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Study Type : Interventional  (Clinical Trial)
Actual Enrollment : 42 participants
Allocation: Randomized
Intervention Model: Parallel Assignment
Masking: Quadruple (Participant, Care Provider, Investigator, Outcomes Assessor)
Primary Purpose: Treatment
Official Title: Double Blind Sham Controlled Randomised Trial of Intraperitoneal Bupivacaine During Acute Laparoscopic Cholecystectomy
Study Start Date : January 2009
Actual Primary Completion Date : January 2010
Actual Study Completion Date : January 2010

Arm Intervention/treatment
Sham Comparator: Saline sham injection
Sham wash and injection with normal saline (09%)
Other: Normal saline
sodium chloride 0.9% solution

Active Comparator: Bupivacaine
Bupivacaine injection/wash treatment arm
Drug: Bupivacaine
0.25% 20ml administered intraperitoneal
Other Name: Marcaine

Primary Outcome Measures :
  1. VAS pain score

Secondary Outcome Measures :
  1. VRS pain score
  2. Satisfaction score (VAS)
  3. Physiological observations - respiratory rate, oxygen saturation
  4. Analgesic use post operation

Information from the National Library of Medicine

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Ages Eligible for Study:   18 Years and older   (Adult, Older Adult)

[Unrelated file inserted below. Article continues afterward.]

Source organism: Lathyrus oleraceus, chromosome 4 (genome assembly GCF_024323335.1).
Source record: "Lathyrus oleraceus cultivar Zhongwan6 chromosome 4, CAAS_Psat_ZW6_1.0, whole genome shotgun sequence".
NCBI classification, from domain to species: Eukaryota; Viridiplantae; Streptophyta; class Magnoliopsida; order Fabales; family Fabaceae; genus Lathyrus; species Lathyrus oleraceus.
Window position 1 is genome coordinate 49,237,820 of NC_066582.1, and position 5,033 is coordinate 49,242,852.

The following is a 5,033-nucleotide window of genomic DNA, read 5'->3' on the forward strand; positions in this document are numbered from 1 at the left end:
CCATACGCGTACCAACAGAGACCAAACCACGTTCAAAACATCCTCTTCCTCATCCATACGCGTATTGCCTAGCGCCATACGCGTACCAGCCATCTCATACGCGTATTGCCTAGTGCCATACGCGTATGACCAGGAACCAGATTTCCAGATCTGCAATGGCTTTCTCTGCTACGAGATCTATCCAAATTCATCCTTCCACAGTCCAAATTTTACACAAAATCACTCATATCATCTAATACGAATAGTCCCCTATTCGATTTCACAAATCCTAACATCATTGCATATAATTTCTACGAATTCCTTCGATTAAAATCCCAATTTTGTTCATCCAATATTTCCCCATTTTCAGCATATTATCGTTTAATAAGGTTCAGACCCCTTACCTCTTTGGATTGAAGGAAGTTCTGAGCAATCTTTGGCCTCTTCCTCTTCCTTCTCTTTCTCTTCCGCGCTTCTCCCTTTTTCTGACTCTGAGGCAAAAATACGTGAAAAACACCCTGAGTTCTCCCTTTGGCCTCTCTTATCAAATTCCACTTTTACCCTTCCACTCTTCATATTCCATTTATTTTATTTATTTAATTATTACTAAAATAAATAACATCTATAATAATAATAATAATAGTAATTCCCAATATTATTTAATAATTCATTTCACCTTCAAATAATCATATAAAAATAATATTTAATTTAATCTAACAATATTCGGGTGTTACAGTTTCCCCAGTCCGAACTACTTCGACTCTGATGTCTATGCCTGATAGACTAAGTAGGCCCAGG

Sexes Eligible for Study:   All
Accepts Healthy Volunteers:   No

Inclusion Criteria:

  • patients undergoing emergency cholecystectomy for cholecystitis or gall stone pancreatitis

Exclusion Criteria:

  • patients undergoing planned elective cholecystectomy

Information from the National Library of Medicine

To learn more about this study, you or your doctor may contact the study research staff using the contact information provided by the sponsor.

Please refer to this study by its identifier (NCT number): NCT01528722

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United Kingdom
University Hospitals Coventry and Warwickshire
Coventry, Warwickshire, United Kingdom, CV2 2DX
Sponsors and Collaborators
University Hospitals Coventry and Warwickshire NHS Trust

Publications automatically indexed to this study by Identifier (NCT Number):
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Responsible Party: Keith Roberts, Mr, University Hospitals Coventry and Warwickshire NHS Trust Identifier: NCT01528722    
Other Study ID Numbers: Acute lap chole RCT
First Posted: February 8, 2012    Key Record Dates
Last Update Posted: February 8, 2012
Last Verified: February 2012
Keywords provided by Keith Roberts, University Hospitals Coventry and Warwickshire NHS Trust:
Emergency laparoscopic cholecystectomy
Pain scores
Intraperitoneal local anaesthesia
Additional relevant MeSH terms:
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Acalculous Cholecystitis
Pancreatic Diseases
Digestive System Diseases
Gallbladder Diseases
Biliary Tract Diseases
Pathological Conditions, Anatomical
Anesthetics, Local
Central Nervous System Depressants
Physiological Effects of Drugs
Sensory System Agents
Peripheral Nervous System Agents